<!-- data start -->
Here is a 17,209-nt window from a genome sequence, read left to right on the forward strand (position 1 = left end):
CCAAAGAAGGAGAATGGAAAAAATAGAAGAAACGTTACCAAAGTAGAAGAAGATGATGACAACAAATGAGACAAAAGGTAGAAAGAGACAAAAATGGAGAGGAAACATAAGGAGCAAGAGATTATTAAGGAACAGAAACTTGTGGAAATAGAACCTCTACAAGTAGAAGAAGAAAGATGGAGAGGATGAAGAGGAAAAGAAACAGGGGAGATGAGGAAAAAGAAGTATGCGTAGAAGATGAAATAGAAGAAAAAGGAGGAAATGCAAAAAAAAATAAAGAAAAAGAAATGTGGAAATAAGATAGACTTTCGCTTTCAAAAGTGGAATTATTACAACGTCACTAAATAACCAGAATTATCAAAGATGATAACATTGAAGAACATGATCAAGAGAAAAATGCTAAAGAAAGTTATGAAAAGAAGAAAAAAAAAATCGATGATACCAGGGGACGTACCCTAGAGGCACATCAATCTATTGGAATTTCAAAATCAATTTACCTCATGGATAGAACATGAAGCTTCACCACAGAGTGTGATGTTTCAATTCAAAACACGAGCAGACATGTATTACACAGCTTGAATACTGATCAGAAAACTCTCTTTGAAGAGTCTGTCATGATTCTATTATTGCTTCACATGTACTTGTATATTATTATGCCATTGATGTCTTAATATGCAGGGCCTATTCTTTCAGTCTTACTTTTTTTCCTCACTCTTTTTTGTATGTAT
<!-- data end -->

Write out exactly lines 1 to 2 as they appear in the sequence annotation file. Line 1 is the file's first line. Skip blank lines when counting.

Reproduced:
Here is a 17,209-nt window from a genome sequence, read left to right on the forward strand (position 1 = left end):
CCAAAGAAGGAGAATGGAAAAAATAGAAGAAACGTTACCAAAGTAGAAGAAGATGATGACAACAAATGAGACAAAAGGTAGAAAGAGACAAAAATGGAGAGGAAACATAAGGAGCAAGAGATTATTAAGGAACAGAAACTTGTGGAAATAGAACCTCTACAAGTAGAAGAAGAAAGATGGAGAGGATGAAGAGGAAAAGAAACAGGGGAGATGAGGAAAAAGAAGTATGCGTAGAAGATGAAATAGAAGAAAAAGGAGGAAATGCAAAAAAAAATAAAGAAAAAGAAATGTGGAAATAAGATAGACTTTCGCTTTCAAAAGTGGAATTATTACAACGTCACTAAATAACCAGAATTATCAAAGATGATAACATTGAAGAACATGATCAAGAGAAAAATGCTAAAGAAAGTTATGAAAAGAAGAAAAAAAAAATCGATGATACCAGGGGACGTACCCTAGAGGCACATCAATCTATTGGAATTTCAAAATCAATTTACCTCATGGATAGAACATGAAGCTTCACCACAGAGTGTGATGTTTCAATTCAAAACACGAGCAGACATGTATTACACAGCTTGAATACTGATCAGAAAACTCTCTTTGAAGAGTCTGTCATGATTCTATTATTGCTTCACATGTACTTGTATATTATTATGCCATTGATGTCTTAATATGCAGGGCCTATTCTTTCAGTCTTACTTTTTTTCCTCACTCTTTTTTGTATGTAT